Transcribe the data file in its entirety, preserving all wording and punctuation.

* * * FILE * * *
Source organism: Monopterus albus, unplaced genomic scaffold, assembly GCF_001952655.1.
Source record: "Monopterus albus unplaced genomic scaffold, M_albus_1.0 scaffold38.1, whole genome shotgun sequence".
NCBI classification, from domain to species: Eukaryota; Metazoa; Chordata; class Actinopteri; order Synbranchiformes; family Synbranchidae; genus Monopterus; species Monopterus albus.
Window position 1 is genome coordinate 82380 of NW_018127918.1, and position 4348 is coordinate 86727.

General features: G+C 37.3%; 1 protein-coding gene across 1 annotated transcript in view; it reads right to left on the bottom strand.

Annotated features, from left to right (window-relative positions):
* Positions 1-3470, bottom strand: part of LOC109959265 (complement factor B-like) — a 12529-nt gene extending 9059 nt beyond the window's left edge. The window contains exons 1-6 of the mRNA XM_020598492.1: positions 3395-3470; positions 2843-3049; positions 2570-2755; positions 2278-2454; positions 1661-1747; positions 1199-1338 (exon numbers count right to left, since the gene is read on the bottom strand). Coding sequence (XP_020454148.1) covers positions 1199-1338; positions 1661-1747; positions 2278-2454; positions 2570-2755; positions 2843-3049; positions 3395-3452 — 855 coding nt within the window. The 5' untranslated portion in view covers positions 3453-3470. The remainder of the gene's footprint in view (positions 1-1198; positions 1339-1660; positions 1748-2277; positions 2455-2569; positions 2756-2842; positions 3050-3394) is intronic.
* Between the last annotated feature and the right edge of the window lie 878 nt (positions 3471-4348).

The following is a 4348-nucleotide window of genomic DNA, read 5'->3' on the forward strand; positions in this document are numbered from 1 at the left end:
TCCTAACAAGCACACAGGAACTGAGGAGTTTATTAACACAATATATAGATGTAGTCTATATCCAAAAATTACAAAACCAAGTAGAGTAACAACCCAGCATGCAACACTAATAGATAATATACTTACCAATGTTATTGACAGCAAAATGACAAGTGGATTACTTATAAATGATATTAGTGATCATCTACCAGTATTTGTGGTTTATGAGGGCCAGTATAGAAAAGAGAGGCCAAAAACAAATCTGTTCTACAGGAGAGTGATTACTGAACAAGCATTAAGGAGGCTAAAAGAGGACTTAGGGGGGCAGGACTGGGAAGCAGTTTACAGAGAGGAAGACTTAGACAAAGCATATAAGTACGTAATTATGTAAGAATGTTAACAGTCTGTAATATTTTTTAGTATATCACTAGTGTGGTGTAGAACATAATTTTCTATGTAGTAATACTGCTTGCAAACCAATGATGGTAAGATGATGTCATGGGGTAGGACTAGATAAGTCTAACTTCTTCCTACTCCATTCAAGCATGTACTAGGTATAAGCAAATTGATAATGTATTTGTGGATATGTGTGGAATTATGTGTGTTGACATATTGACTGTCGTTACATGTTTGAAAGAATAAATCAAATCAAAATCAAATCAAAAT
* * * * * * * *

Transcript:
Source organism: Monopterus albus, unplaced genomic scaffold, assembly GCF_001952655.1.
Source record: "Monopterus albus unplaced genomic scaffold, M_albus_1.0 scaffold38.1, whole genome shotgun sequence".
NCBI classification, from domain to species: Eukaryota; Metazoa; Chordata; class Actinopteri; order Synbranchiformes; family Synbranchidae; genus Monopterus; species Monopterus albus.
Window position 1 is genome coordinate 82380 of NW_018127918.1, and position 4348 is coordinate 86727.

General features: G+C 37.3%; 1 protein-coding gene across 1 annotated transcript in view; it reads right to left on the bottom strand.

Annotated features, from left to right (window-relative positions):
* Positions 1-3470, bottom strand: part of LOC109959265 (complement factor B-like) — a 12529-nt gene extending 9059 nt beyond the window's left edge. The window contains exons 1-6 of the mRNA XM_020598492.1: positions 3395-3470; positions 2843-3049; positions 2570-2755; positions 2278-2454; positions 1661-1747; positions 1199-1338 (exon numbers count right to left, since the gene is read on the bottom strand). Coding sequence (XP_020454148.1) covers positions 1199-1338; positions 1661-1747; positions 2278-2454; positions 2570-2755; positions 2843-3049; positions 3395-3452 — 855 coding nt within the window. The 5' untranslated portion in view covers positions 3453-3470. The remainder of the gene's footprint in view (positions 1-1198; positions 1339-1660; positions 1748-2277; positions 2455-2569; positions 2756-2842; positions 3050-3394) is intronic.
* Between the last annotated feature and the right edge of the window lie 878 nt (positions 3471-4348).

The following is a 4348-nucleotide window of genomic DNA, read 5'->3' on the forward strand; positions in this document are numbered from 1 at the left end:
TCCTAACAAGCACACAGGAACTGAGGAGTTTATTAACACAATATATAGATGTAGTCTATATCCAAAAATTACAAAACCAAGTAGAGTAACAACCCAGCATGCAACACTAATAGATAATATACTTACCAATGTTATTGACAGCAAAATGACAAGTGGATTACTTATAAATGATATTAGTGATCATCTACCAGTATTTGTGGTTTATGAGGGCCAGTATAGAAAAGAGAGGCCAAAAACAAATCTGTTCTACAGGAGAGTGATTACTGAACAAGCATTAAGGAGGCTAAAAGAGGACTTAGGGGGGCAGGACTGGGAAGCAGTTTACAGAGAGGAAGACTTAGACAAAGCATATAAGTACGTAATTATGTAAGAATGTTAACAGTCTGTAATATTTTTTAGTATATCACTAGTGTGGTGTAGAACATAATTTTCTATGTAGTAATACTGCTTGCAAACCAATGATGGTAAGATGATGTCATGGGGTAGGACTAGATAAGTCTAACTTCTTCCTACTCCATTCAAGCATGTACTAGGTATAAGCAAATTGATAATGTATTTGTGGATATGTGTGGAATTATGTGTGTTGACATATTGACTGTCGTTACATGTTTGAAAGAATAAATCAAATCAAAATCAAATCAAAAT